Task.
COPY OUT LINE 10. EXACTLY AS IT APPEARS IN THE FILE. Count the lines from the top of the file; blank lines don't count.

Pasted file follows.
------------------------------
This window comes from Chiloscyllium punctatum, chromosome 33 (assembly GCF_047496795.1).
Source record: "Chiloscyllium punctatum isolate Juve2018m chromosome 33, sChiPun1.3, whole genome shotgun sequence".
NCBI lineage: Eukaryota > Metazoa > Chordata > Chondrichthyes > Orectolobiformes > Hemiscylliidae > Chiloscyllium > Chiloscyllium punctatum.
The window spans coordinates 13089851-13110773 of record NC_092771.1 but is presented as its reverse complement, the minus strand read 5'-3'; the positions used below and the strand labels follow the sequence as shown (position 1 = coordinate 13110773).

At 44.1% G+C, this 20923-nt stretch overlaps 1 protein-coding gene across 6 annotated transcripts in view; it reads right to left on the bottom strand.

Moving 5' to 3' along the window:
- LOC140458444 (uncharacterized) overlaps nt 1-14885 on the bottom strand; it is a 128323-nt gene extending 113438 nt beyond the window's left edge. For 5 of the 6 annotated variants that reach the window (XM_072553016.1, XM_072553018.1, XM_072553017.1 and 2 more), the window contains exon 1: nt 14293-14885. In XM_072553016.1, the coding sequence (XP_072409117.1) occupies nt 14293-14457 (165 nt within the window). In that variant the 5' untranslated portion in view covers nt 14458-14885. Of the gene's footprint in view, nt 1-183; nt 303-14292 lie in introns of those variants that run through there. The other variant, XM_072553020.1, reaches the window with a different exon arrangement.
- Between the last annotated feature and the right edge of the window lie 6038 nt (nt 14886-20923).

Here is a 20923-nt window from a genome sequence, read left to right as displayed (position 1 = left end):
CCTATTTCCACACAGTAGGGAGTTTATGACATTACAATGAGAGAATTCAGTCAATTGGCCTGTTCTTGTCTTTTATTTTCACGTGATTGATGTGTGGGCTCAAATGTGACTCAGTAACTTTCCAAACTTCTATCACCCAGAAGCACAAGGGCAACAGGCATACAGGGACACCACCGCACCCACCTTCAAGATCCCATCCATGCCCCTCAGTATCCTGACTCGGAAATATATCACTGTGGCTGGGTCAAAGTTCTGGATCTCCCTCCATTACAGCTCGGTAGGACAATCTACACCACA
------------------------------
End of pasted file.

CCTATTTCCACACAGTAGGGAGTTTATGACATTACAATGAGAGAATTCAGTCAATTGGCCTGTTCTTGTCTTTTATTTTCACGTGATTGATGTGTGGGCTCAAATGTGACTCAGTAACTTTCCAAACTTCTATCACCCAGAAGCACAAGGGCAACAGGCATACAGGGACACCACCGCACCCACCTTCAAGATCCCATCCATGCCCCTCAGTATCCTGACTCGGAAATATATCACTGTGGCTGGGTCAAAGTTCTGGATCTCCCTCCATTACAGCTCGGTAGGACAATCTACACCACA